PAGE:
When we compare the Altima 63 with other motoryachts in class built in the U.S. and in Europe – the popular brand names – we find that the Altima 63 carries a wider beam (by an average of 1’/.30 m) than all put one of five other yachts we compared. Moreover, all but one of the other motoryachts had far less displacement, ranging from 7,000 lb. (3,181 kgs.) less to nearly 20,000-lbs. (9090 kgs.) less. One planing motoryacht weighed 45,000 lb. (20,454 kg.) more. That comparison puts the Altima 63 in a very enviable position, we think. She is lighter than the heavy weight which means the 63 needs only about half the horsepower to cruise at 18 knots. On the other hand it is heavier than the more narrow motoryachts which are built to go 30 knots and are far lighter. The Altima 63 is squarely in the middle of the displacement spectrum -- not at one extreme or the other. Having cruised extensively in a boat with these basic specifications, we can attest to their good sea-going nature.

Altima 63 Pilothouse
The master stateroom has a private entrance in one layout. All veneers are made out of the same log and are match-booked.

Styling

In the minds of many consumers most boats built in the Far East take a back seat to motoryachts built in Europe because of both exterior and interior styling. While it is true that the most contemporary designs are coming out of Italy, the question begs as to how long these styles will be in fashion. Because the Altima 63's design is more refined, more graceful, and perhaps a bit more delicate than other West Coast raised pilothouse boats, we think she has a bit of the "softer" look of a European boat. Nevertheless she is a classic design. That look has been around for at least 40 years and it will certainly be here 40 years from now.

Marketing -- East is East and…

Most European and Far Eastern boat builders go about marketing their boats in two distinctively different ways. European builders come to the U.S. and find dealers to sell their boats and then – typically -- advertise them with leggy blondes posing all over them. Asian boat builders, on the other hand, use North American importers to advertise and market their boats. Generally, it is the responsibility of the importer to advertise the boat, display them at boat shows, and interface with the customer…and take care of warranty claims.

Altima 63 Pilothouse
We like the fact that Altima has his-and-hers chairs at helm station on the flying bridge.

This arrangement usually means that the builder in Asia pays for the design and tooling. The importer dictates the quality level and specs out the yacht and the builder quotes a price for the finished product. Typically, when the boat is shipped, the Asian builder considers his job complete.This tradition means that the importer of the Far Eastern-built boat is the key person as far as the consumer is concerned. Once the boat is shipped, it and the owner are in the hands of the importer.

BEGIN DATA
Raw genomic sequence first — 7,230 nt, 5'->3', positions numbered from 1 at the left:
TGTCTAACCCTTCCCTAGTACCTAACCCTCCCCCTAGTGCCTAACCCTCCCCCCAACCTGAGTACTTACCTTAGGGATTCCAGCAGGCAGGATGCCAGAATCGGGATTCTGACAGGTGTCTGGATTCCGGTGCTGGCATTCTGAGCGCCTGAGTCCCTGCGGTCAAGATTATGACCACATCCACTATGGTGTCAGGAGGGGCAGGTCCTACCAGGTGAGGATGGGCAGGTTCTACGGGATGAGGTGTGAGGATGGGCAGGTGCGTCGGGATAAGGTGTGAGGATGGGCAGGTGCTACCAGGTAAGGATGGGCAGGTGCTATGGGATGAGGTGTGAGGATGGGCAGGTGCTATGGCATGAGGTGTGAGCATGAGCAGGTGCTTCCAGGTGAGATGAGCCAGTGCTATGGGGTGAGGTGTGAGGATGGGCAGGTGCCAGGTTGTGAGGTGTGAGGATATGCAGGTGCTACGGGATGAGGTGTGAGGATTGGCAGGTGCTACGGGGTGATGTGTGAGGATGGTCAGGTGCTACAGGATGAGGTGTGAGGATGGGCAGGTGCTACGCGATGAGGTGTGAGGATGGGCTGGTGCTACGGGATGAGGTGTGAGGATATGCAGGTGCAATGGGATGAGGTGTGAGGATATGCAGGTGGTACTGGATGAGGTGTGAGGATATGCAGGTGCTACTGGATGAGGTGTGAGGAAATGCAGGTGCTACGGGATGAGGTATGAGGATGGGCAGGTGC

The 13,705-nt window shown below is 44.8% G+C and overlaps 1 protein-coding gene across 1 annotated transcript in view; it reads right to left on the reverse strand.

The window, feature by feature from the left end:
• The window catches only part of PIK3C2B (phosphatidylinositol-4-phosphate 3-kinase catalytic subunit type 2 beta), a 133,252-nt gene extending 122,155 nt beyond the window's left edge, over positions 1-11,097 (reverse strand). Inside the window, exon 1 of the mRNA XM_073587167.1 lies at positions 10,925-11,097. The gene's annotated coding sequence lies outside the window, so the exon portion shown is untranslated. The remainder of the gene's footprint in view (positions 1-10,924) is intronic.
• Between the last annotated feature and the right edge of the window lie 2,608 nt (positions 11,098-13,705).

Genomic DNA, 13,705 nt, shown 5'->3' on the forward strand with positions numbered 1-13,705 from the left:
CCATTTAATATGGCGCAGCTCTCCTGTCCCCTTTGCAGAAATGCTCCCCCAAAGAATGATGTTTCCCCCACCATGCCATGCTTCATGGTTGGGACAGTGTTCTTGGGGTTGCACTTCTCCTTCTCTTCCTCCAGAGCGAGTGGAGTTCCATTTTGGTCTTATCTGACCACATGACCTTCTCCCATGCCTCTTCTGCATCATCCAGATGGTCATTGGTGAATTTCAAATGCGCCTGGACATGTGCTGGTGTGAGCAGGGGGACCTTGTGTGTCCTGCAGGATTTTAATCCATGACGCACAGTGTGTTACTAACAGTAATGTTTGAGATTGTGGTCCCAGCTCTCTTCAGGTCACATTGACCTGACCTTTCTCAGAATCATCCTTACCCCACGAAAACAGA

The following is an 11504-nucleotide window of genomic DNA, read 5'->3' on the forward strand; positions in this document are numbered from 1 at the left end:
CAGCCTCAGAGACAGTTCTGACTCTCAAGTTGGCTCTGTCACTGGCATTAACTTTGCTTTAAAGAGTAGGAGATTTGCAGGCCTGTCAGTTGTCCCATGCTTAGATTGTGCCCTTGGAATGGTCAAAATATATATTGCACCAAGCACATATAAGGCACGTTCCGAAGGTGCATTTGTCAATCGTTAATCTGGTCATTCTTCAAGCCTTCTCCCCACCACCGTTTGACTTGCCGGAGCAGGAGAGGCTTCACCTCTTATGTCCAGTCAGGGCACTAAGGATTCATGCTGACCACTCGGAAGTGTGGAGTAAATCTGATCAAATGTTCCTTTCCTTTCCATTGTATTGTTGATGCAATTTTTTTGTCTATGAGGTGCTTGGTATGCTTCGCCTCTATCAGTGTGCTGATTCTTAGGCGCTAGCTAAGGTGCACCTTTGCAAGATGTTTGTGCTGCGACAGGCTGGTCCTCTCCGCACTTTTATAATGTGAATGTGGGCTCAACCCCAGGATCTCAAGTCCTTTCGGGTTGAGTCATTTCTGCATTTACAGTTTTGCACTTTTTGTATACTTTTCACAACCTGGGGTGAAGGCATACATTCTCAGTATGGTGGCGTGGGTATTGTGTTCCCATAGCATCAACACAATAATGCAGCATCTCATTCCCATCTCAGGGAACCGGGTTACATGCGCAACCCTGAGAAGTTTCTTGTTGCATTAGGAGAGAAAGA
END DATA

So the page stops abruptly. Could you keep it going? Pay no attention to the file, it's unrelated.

Altima Yachts

Altima is the North American importer of boats built by Activa Marine, which is located outside of Shanghai, in China. Frank Sciortino of Montreal, Canada started Altima in 2001 as an importer of yachts when he found Activa’s manager and part owner, Charles Chang, and bought a boat.

Altima 63 Pilothouse
Running across the Gulf Stream from South Florida for a long weekend will be some people's mission for the Altima 63. Three hours and you are there at 18 knots, or go at 8 knots and make it in 6 hours 45 minutes.

Before Sciortino could take delivery a friend convinced Frank to sell the yacht to him. That's how Sciortino found himself in the boat business. Today, Sciortino outfits Altima the way he thinks is best, and one look at his equipment list told us that he is shooting for the high-end of quality. It also told us that Frank knows what makes a good boat.

Keeping it Simple

Frank also has his own ideas about what makes a good, low-maintenance boat and for that we applaud him, even if we do like teak cap rails and teak decks. They all can be added to Altima as optional equipment. His small importing company has an office in Montreal, Canada and is backed up by his administrative assistant Mona Roshke, who is a ball of fire. He told us recently that he has two men working in Ft. Lauderdale doing customer service and warranty work on boats that have been sold. That's it. This is about as small as an importing company can get. Again, we think that is a good thing. We can tell you from experience that the most important elements of a boat are the design, build strength, quality of the systems installations and joinery -- and the integrity of the people involved. And the fewer people who are involved, the fewer pay checks are larded into the base price of the boat you buy.

Warranty

Sciortino says that Altima issues a one-year warranty on the boat covering everything except the engines, which are covered by the engine maker. That is a good warranty for this size and type of boat and not many builders of large yachts go far beyond that. To find out about Sciortino's claims process and the satisfaction of his previous customers, we recommend calling some of the 18 people who have bought Altima yachts since 2001.

Progress Payments